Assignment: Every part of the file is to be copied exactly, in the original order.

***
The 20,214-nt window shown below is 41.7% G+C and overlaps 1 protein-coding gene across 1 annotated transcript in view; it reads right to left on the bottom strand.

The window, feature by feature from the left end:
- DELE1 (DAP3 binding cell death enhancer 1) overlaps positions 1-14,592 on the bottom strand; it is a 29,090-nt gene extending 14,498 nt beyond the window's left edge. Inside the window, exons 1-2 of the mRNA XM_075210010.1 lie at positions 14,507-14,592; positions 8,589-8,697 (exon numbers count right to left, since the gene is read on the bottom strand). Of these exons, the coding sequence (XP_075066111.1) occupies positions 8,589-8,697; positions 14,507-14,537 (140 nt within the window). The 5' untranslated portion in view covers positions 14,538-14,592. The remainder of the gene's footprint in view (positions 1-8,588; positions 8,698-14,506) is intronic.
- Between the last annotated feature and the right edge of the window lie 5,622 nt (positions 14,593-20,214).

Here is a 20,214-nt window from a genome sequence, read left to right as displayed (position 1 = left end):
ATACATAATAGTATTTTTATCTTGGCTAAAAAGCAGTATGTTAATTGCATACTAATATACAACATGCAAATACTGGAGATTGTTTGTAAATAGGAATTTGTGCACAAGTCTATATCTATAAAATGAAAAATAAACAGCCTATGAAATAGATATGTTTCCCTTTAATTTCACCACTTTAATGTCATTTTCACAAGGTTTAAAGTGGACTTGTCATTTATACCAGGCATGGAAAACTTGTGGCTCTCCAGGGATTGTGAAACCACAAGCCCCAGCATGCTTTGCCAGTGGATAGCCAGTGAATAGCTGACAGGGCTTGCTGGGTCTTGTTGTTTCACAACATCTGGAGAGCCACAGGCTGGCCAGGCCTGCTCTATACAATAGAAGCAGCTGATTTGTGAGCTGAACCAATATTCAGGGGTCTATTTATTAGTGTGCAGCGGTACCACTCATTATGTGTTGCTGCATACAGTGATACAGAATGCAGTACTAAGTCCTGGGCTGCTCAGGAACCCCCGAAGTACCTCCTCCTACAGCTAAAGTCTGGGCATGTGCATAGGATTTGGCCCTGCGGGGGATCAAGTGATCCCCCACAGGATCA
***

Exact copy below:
The 20,214-nt window shown below is 41.7% G+C and overlaps 1 protein-coding gene across 1 annotated transcript in view; it reads right to left on the bottom strand.

The window, feature by feature from the left end:
- DELE1 (DAP3 binding cell death enhancer 1) overlaps positions 1-14,592 on the bottom strand; it is a 29,090-nt gene extending 14,498 nt beyond the window's left edge. Inside the window, exons 1-2 of the mRNA XM_075210010.1 lie at positions 14,507-14,592; positions 8,589-8,697 (exon numbers count right to left, since the gene is read on the bottom strand). Of these exons, the coding sequence (XP_075066111.1) occupies positions 8,589-8,697; positions 14,507-14,537 (140 nt within the window). The 5' untranslated portion in view covers positions 14,538-14,592. The remainder of the gene's footprint in view (positions 1-8,588; positions 8,698-14,506) is intronic.
- Between the last annotated feature and the right edge of the window lie 5,622 nt (positions 14,593-20,214).

Here is a 20,214-nt window from a genome sequence, read left to right as displayed (position 1 = left end):
ATACATAATAGTATTTTTATCTTGGCTAAAAAGCAGTATGTTAATTGCATACTAATATACAACATGCAAATACTGGAGATTGTTTGTAAATAGGAATTTGTGCACAAGTCTATATCTATAAAATGAAAAATAAACAGCCTATGAAATAGATATGTTTCCCTTTAATTTCACCACTTTAATGTCATTTTCACAAGGTTTAAAGTGGACTTGTCATTTATACCAGGCATGGAAAACTTGTGGCTCTCCAGGGATTGTGAAACCACAAGCCCCAGCATGCTTTGCCAGTGGATAGCCAGTGAATAGCTGACAGGGCTTGCTGGGTCTTGTTGTTTCACAACATCTGGAGAGCCACAGGCTGGCCAGGCCTGCTCTATACAATAGAAGCAGCTGATTTGTGAGCTGAACCAATATTCAGGGGTCTATTTATTAGTGTGCAGCGGTACCACTCATTATGTGTTGCTGCATACAGTGATACAGAATGCAGTACTAAGTCCTGGGCTGCTCAGGAACCCCCGAAGTACCTCCTCCTACAGCTAAAGTCTGGGCATGTGCATAGGATTTGGCCCTGCGGGGGATCAAGTGATCCCCCACAGGATCA